Vets are warning dog owners about the risk of toxic berries from Karaka trees after three dogs die at a vet clinic in Auckland this week from being poisoned.
The tree is common throughout the North Island and the upper part of the South Island, bearing fruit which have a highly toxic combo of an alkaloid and a type of acid that preys on an animal's nervous system.
Dr Mark Robson, founding partner of Veterinary Specialist group in Auckland, said they have had three dogs die this week eating the poisonous berry.
"It's the time of year when the berries are at their ripest which means they are highly attractive to dogs," Doctor Robson said.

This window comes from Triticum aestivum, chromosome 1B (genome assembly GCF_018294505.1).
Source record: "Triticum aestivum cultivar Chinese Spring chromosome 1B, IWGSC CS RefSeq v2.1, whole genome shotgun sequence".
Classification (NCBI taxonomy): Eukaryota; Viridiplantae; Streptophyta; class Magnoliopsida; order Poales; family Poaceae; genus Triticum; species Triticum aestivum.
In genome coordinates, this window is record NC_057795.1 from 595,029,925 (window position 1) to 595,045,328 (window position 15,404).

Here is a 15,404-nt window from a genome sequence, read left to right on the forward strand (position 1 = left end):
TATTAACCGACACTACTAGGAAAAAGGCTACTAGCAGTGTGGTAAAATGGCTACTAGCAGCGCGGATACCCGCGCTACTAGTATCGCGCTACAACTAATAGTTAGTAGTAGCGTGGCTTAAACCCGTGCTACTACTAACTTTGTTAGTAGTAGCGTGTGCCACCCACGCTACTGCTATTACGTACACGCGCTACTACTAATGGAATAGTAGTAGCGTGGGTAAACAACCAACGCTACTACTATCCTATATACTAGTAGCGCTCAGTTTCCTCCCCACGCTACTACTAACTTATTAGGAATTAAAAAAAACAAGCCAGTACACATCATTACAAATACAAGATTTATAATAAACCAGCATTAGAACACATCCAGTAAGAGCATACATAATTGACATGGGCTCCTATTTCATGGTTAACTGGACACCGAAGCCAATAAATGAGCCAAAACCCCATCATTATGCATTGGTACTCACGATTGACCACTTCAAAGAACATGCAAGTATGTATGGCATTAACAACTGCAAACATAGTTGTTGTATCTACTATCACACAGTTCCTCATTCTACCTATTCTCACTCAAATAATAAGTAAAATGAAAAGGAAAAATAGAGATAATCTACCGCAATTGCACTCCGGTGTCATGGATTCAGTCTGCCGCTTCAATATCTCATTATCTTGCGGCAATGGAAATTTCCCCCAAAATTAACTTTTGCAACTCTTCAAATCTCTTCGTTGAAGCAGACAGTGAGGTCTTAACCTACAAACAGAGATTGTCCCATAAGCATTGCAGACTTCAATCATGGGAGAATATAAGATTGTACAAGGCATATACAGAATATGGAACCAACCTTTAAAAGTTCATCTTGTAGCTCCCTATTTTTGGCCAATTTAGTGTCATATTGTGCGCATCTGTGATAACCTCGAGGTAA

He said this year seems particularly bad for toxicity, with toxin levels varying "for reasons we don't understand."
If you suspect your dog has eaten a berry from a Karaka tree, Doctor Robson said it's important to go to a vet clinic urgently.
"Your dog may show signs of nausea and could have diarrhoea and restlessness. This quickly progresses to more severe gastrointestinal signs and neurologic signs that include pacing, limb rigidity, crying, seizures then unconsciousness."